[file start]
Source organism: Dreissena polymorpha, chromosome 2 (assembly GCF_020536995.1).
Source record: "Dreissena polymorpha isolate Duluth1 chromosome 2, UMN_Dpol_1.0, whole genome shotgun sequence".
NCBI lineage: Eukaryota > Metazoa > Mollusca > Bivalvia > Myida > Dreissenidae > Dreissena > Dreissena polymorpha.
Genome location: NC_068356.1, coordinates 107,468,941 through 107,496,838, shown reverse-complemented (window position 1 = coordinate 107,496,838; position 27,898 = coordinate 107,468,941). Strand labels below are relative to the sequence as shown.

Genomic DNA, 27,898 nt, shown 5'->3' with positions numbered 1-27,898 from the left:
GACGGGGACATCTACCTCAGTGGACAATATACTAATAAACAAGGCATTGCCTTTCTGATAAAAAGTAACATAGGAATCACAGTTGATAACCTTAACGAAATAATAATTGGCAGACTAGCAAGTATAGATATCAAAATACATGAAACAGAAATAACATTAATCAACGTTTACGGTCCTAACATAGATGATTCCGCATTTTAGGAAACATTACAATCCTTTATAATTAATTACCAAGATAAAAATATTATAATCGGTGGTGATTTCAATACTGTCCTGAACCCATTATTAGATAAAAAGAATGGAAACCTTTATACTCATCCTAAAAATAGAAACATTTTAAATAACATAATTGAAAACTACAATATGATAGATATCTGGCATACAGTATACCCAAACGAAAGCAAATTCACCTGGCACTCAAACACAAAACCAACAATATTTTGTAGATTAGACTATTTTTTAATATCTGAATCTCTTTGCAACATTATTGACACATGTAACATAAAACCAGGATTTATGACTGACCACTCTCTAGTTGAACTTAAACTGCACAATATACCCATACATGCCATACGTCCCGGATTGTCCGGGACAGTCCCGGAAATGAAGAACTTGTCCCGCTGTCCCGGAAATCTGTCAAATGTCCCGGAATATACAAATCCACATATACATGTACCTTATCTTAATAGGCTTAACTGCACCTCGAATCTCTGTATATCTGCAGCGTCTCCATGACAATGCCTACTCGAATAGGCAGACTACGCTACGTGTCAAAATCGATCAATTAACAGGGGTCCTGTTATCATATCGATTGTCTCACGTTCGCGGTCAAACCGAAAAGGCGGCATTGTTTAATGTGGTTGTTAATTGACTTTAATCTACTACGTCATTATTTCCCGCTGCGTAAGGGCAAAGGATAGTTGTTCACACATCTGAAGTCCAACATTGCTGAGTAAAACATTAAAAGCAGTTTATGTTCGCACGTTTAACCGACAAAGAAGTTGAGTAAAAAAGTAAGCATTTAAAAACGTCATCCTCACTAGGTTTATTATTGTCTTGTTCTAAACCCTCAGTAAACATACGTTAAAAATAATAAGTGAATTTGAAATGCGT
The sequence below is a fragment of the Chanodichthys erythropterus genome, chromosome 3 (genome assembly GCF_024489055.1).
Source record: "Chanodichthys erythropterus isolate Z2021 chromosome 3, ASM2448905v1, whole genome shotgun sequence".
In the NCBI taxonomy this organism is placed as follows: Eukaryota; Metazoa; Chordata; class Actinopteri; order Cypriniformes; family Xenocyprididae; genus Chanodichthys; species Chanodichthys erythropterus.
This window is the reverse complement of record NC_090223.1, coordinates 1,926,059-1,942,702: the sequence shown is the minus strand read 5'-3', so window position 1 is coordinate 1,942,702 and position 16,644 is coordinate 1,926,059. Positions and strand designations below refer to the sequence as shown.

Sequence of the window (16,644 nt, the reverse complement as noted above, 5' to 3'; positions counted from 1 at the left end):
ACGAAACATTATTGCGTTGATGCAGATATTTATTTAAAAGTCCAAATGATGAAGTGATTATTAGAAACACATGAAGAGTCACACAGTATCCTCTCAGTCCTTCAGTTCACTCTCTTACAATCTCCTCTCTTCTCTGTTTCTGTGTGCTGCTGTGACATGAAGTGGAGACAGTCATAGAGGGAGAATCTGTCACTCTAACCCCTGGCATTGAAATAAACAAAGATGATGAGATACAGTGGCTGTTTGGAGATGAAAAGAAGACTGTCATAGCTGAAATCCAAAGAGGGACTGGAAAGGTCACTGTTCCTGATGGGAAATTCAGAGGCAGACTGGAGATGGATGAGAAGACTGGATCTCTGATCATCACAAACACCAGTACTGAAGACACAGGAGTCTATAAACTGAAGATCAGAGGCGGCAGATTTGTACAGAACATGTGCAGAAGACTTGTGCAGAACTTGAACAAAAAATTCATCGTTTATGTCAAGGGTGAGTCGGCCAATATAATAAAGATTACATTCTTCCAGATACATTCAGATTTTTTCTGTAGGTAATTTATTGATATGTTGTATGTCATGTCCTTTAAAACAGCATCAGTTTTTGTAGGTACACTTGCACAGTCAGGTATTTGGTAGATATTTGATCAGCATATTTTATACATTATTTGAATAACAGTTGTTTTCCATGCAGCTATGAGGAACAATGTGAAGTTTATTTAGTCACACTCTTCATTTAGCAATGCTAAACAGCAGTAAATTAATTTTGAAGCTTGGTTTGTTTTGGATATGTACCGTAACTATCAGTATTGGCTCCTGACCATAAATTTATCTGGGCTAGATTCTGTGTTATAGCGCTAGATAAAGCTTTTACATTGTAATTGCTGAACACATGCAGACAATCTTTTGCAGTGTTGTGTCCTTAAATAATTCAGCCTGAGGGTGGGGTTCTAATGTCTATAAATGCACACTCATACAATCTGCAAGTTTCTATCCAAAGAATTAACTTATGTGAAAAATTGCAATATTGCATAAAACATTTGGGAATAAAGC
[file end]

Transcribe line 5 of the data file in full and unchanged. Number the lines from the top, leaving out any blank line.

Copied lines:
Genomic DNA, 27,898 nt, shown 5'->3' with positions numbered 1-27,898 from the left: